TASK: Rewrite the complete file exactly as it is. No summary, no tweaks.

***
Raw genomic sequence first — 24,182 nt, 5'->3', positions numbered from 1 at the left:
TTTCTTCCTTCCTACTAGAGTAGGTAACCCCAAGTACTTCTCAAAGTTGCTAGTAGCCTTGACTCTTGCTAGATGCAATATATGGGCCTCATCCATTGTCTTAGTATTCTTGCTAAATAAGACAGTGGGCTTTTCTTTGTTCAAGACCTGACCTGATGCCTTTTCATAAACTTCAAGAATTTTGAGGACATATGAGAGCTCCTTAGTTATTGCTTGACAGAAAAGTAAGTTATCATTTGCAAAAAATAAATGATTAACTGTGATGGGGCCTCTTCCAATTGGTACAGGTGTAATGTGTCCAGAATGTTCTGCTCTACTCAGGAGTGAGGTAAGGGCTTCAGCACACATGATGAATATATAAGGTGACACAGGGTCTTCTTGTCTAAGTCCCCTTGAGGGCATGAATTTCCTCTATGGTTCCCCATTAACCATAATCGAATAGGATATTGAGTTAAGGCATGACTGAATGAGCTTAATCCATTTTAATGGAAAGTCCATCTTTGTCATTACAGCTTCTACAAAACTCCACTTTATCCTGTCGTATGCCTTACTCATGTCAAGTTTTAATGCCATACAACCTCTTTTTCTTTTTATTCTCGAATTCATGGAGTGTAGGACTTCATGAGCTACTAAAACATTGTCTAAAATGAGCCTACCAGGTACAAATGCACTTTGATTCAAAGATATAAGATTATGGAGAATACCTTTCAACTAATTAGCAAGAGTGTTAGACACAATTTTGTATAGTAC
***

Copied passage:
Raw genomic sequence first — 24,182 nt, 5'->3', positions numbered from 1 at the left:
TTTCTTCCTTCCTACTAGAGTAGGTAACCCCAAGTACTTCTCAAAGTTGCTAGTAGCCTTGACTCTTGCTAGATGCAATATATGGGCCTCATCCATTGTCTTAGTATTCTTGCTAAATAAGACAGTGGGCTTTTCTTTGTTCAAGACCTGACCTGATGCCTTTTCATAAACTTCAAGAATTTTGAGGACATATGAGAGCTCCTTAGTTATTGCTTGACAGAAAAGTAAGTTATCATTTGCAAAAAATAAATGATTAACTGTGATGGGGCCTCTTCCAATTGGTACAGGTGTAATGTGTCCAGAATGTTCTGCTCTACTCAGGAGTGAGGTAAGGGCTTCAGCACACATGATGAATATATAAGGTGACACAGGGTCTTCTTGTCTAAGTCCCCTTGAGGGCATGAATTTCCTCTATGGTTCCCCATTAACCATAATCGAATAGGATATTGAGTTAAGGCATGACTGAATGAGCTTAATCCATTTTAATGGAAAGTCCATCTTTGTCATTACAGCTTCTACAAAACTCCACTTTATCCTGTCGTATGCCTTACTCATGTCAAGTTTTAATGCCATACAACCTCTTTTTCTTTTTATTCTCGAATTCATGGAGTGTAGGACTTCATGAGCTACTAAAACATTGTCTAAAATGAGCCTACCAGGTACAAATGCACTTTGATTCAAAGATATAAGATTATGGAGAATACCTTTCAACTAATTAGCAAGAGTGTTAGACACAATTTTGTATAGTAC